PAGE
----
In a long interview with National Geographic, the animal photographer Carlton Ward Jr. revealed the adventure of a lifetime, in which he managed to photograph a Florida panther in its natural habitat.
The search of a lifetime
And after a long search that lasted two decades, the amazing photo was finally taken. Fascinated by the flora and fauna of the Florida state, the American photographerknew this region like the back of his hand, but this was the only time that he managed to meet this big cat that is as elusive as it is fierce.
And yet, he spent many years exploring all corners of thewilderness in Florida, by advocating for the Florida Wildlife Corridor programme, which works to protect much of the southern state to preserve the fragile flora and fauna of the region.
His main objective
For two years, Carlton Ward Jr. decided to focus exclusively on researching theFlorida panther, the last big cat in the United States and a sub-species of the famous cougar.
Nowadays, scientists believe there are no more than two hundred left in the wild, which is good news because at the beginning of the 90s it was estimated that there were only 30 of these predators left. They mainly live in the most remote areas of the Everglades National Park.
A species in danger
But the Florida panther isn’t in the clear yet, since naturalists estimate that their current population would need to triple for this big cat to have a sustainable future. However, the future seems quite bleak for this mysterious animal.
By 2070, experts estimate that Florida will have lost around 2 million hectares of forest, plains and grassland, due to an explosion in the Earth’s population.
The Florida panther is a particularly secretive species. It is mainly active during the night and stays mostly in thick, inextricable vegetation. Only one adult male can reign in a territory of almost 52,000 hectares.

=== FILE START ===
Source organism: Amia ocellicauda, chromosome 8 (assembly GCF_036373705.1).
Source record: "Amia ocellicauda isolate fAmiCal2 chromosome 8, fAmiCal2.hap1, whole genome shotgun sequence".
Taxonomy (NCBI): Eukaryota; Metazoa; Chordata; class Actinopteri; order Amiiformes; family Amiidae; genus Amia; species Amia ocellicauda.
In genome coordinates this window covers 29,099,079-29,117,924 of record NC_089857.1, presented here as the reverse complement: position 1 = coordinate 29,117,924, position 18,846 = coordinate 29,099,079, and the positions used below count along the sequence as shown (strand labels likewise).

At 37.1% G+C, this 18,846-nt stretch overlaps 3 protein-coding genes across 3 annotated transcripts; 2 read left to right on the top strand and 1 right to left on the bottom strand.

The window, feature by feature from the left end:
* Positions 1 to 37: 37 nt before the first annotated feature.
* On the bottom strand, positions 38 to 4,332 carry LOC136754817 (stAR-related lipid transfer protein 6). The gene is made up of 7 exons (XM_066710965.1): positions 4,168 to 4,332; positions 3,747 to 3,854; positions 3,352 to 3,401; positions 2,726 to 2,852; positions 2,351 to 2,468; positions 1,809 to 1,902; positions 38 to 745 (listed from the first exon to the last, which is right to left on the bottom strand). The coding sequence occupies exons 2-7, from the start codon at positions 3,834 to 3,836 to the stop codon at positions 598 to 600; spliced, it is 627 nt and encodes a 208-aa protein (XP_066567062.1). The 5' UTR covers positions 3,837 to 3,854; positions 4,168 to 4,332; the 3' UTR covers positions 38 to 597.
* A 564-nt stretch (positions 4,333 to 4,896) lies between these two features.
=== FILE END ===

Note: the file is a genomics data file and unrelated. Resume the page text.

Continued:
Profession: animal photographer
To be able to photograph this species, Carlton Ward Jr. had to first rely on hidden cameras in the forests, which are automatically triggered when an animal passes through its infrared rays. The unique photo from the animal reporter was taken in the middle of the Audubon Corkscrew Swamp Sanctuary, an area preserved by forest and humid areas.
While he was on his way to his hidden cameras, Carlton came across the panther, calmly sitting around two hundred meters from him. The photographer, being in his car, took his photos from the window of his vehicle, using his 400mm telephoto lens as well as a 1.4 booster.
With his camera on silent mode, the photographer waited until the panther approached his vehicle a little, which it did. The feline came and sat around 20 metres from the vehicle, meaning the Ward Jr could finally get the perfect shots he had been waiting so long for.